The weed wireTilray to shutter Ontario greenhouse as Canadian cannabis closures continue

High Parks Gardens facility shutdown will save parent company $7.5 million annually while losing 120 workers
Jared Gnam Jared GnamMay 28, 20207 min

Tilray, Inc. (NASDAQ: TLRY) can be added to the growing list of Canadian cannabis companies who’ve been shutting down greenhouses across the country in 2020.

The Nanaimo, B.C.-based company said this week that its High Parks Gardens facility in Leamington, Ontario will close its doors over the course of the next six weeks in an effort to cut costs. The Windsor Star reports that 120 workers will lose their jobs due to the closure.

The greenhouse contains 406,000 square feet of Health Canada licensed cultivation space and was a key piece in Tilray’s $70 million acquisition deal with Natura Naturals Holdings in February 2019.

But with cannabis supply outstripping consumer demand, along with a slower-than-expected physical store rollout, industry players like Tilray are reducing production capacity in search of elusive profits.

Tilray said the closure will save it about $7.5 million annually, “and avoid significant ongoing capital expenditures” while the company turns to more third-party supply contracts to meet consumer demand.

CEO Brendan Kennedy said Tilray is constantly looking to increase efficiency “against a challenging industry backdrop” in an effort to satisfy its wary investors.

“The decision to close a facility is never easy but we are confident that this will immediately put Tilray in a better position to achieve our goals of driving revenues across our core businesses and working towards positive adjusted EBITDA by the end of 2020,” Kennedy said in a statement that also thanked its departing staff.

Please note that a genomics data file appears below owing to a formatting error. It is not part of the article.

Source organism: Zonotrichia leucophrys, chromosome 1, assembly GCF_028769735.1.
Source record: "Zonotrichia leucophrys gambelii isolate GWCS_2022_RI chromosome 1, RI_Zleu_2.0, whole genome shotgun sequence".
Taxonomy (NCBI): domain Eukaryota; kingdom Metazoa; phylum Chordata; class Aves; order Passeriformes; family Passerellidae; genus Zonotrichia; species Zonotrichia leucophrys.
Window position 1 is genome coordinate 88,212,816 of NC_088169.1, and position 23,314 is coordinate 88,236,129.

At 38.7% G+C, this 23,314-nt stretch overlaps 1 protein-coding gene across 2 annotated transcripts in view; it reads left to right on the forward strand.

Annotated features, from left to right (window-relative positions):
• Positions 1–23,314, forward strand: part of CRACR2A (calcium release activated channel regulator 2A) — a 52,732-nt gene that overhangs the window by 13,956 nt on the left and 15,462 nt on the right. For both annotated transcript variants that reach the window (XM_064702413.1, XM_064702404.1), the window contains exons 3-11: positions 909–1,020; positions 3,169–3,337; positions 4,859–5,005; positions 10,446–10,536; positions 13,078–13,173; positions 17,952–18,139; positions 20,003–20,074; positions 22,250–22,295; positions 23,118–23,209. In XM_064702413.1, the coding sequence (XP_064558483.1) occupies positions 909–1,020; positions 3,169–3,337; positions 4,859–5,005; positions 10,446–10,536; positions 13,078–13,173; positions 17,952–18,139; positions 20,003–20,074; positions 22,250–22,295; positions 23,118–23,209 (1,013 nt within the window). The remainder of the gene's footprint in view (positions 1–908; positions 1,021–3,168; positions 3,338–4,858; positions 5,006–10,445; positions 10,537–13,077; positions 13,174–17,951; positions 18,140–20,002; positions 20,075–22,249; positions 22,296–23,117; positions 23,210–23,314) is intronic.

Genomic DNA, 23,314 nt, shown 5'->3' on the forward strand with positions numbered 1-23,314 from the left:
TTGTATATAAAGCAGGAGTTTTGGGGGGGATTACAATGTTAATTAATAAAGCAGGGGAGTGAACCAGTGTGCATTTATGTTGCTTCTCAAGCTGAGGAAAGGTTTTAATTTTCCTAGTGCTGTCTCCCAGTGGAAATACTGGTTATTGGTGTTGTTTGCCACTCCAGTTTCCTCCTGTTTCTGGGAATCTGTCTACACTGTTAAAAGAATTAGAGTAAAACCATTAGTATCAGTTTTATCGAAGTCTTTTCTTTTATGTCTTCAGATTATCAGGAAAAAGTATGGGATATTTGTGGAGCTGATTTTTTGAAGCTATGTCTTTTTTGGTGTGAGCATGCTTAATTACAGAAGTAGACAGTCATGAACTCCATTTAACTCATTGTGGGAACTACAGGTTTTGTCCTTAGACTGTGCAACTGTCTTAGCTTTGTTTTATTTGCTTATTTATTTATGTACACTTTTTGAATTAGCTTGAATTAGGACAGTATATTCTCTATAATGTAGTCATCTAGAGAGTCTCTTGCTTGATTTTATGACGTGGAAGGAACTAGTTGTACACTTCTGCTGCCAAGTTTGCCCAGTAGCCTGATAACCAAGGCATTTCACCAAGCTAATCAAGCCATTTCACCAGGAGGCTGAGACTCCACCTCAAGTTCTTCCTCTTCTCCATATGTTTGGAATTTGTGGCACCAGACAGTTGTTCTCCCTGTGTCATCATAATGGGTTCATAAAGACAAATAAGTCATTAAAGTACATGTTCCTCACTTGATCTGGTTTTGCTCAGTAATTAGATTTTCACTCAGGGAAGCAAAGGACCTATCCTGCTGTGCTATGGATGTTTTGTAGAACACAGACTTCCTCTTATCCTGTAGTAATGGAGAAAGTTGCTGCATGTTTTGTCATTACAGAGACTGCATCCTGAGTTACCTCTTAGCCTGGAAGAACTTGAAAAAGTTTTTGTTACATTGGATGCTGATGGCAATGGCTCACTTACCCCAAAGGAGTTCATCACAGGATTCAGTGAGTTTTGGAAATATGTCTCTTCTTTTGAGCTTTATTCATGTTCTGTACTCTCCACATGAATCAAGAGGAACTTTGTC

Tilray closes Ontario greenhouse as facility shutdown trend continues
Tilray Inc. subsidiary High Park Gardens cannabis growing facility located in Leamington, Ontario. Press photo

Canadian cannabis greenhouse closures continue 

Tilray joins a group of producers — from small to large — who have abandoned major growing facilities this year.

In March, industry heavyweight Canopy Growth, Corp. (TSX: WEED) said it was terminating operations at two B.C. greenhouses, which accounted for 3 million square feet of licensed growing space and 500 jobs.

Read more: New round of Canopy layoffs brings total close to 1,000

Read more: Canopy blamed shutdown on government regs. It’s probably right

A few weeks later, The Green Organic Dutchman, Ltd. (TSX: TGOD) closed its Quebec-based facility reportedly laying off 30 people in the process.

Read more: TGOD cuts Quebec operations, lays off staff, reduces salary pay

Vancouver-based Zenabis Global, Inc. (TSX: ZENA) also said in March that it would cut 175 workers along with its facility in Delta, B.C., which is reportedly on sale for $12.75 million.

As bankruptcies accelerate in the industry, many smaller producers are expected to be selling off their assets.

True Leaf Brands, Inc. (CSE: MJ) filed for bankruptcy this month and said it was looking for a buyer of its 18,000 square foot production facility in a recent press release.

‘Huge chunk’ of Canada’s 383 weed companies won’t survive this year: investment banker

In its latest quarterly report, Tilray also said it has had to grapple with reducing its 1,443-member workforce by 10 per cent in February and with restructuring its operations.

The company, however, noted that it will keep its High Park cultivation and processing facilities open in Enniskillen and London, ON, as well as its operations at its home base in Nanaimo and overseas in Portugal.

Tilray did not disclose whether it would be looking to sell the Leamington greenhouse.

Since the company reported the closure on Tuesday, shares have fallen US$0.42 on the Nasdaq exchange, closing to US$10. 39 on Thursday.

Top image via High Park Gardens, a subsidiary of Tilray

 

jared@mugglehead.com

@Jared Gnam

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